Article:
Harvard researchers' suggestion of an alien space probe is probably wrong

In a recent scientific paper, two Harvard researchers make a ...

Posted: Nov 8, 2018 4:35 AM
Updated: Nov 8, 2018 4:35 AM

In a recent scientific paper, two Harvard researchers make a very daring speculation. They suggest it's possible that an alien artifact, built by extraterrestrial intelligence, has flown through our solar system.

This speculation, while of potentially enormous import, is almost certainly wrong. However, the idea is sufficiently interesting that it is worth understanding what is being proposed.

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In 2017, newspapers reported the observation of a visitor to the solar system called Oumuamua, an unusual object that was hot dog-like in shape and estimated to be about a half-mile long and 80 meters wide. It dove in from interstellar space before buzzing by the sun and then rocketing outward past Mars.

When Oumuamua was initially observed, it was thought to be an asteroid. However, once the object's velocity and trajectory were determined, that possibility was ruled out. Instead, it appeared to be more like a comet, in which case it would make a single pass through the solar system and leave, never to return.

Oumuamua approached the sun from above the plane of the solar system, dove below the sun's southern pole and then used the sun's gravitational field to slingshot itself back above the plane of the solar system as it headed off into deep space. While its trajectory seemed comet-like, there was no evidence of the typical tail one sees in comets.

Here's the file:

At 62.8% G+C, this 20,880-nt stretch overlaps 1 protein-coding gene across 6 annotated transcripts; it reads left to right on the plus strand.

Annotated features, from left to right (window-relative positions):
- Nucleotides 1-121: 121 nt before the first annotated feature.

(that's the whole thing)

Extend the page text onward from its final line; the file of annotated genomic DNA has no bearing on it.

So, regardless of the improbable assertion of extra-terrestrial involvement, this is an interesting thing. An object without a tail, moving with sufficient velocity that it must have come from interstellar space, entered and will leave the solar system. In science, it is generally true that where there is one example of something, there are many. And so researchers were very excited at the prospect that Oumuamua could lead to a new branch of astronomy.

Scientists monitored the body, noting how its brightness and its velocity changed. The varying brightness can give some information on the object's shape and the manner in which it is rotating, while the velocity is expected to follow the law of gravity, which is very strict. It's that last measurement that has caused this recent hubbub.

Give an astronomer an object's position, velocity and trajectory, and he or she can predict far into the future where it will be and how fast it will be going. There's only one problem: The predictions for Oumuamua's velocity and ongoing measurements disagree.

It appears to be leaving the solar system more quickly than expected based on gravity. This is another way of saying that is that it is experiencing a small and unexplained acceleration away from the Sun.

Now, this acceleration is very small indeed; the effect of gravity is about 200,000 times bigger. In addition, it's being reported that this unexplained effect is changing in a very specific way. As the distance between Oumuamua and the sun increases, the unanticipated acceleration decreases as the square of that distance.

There is a very pedestrian explanation for this non-gravitational behavior: The object is "outgassing," which means various forms of ice are melting and puffing off into space. Basically, it's the same principle as a rocket ship. Near the sun, there would be lots of melting and lots of puffing.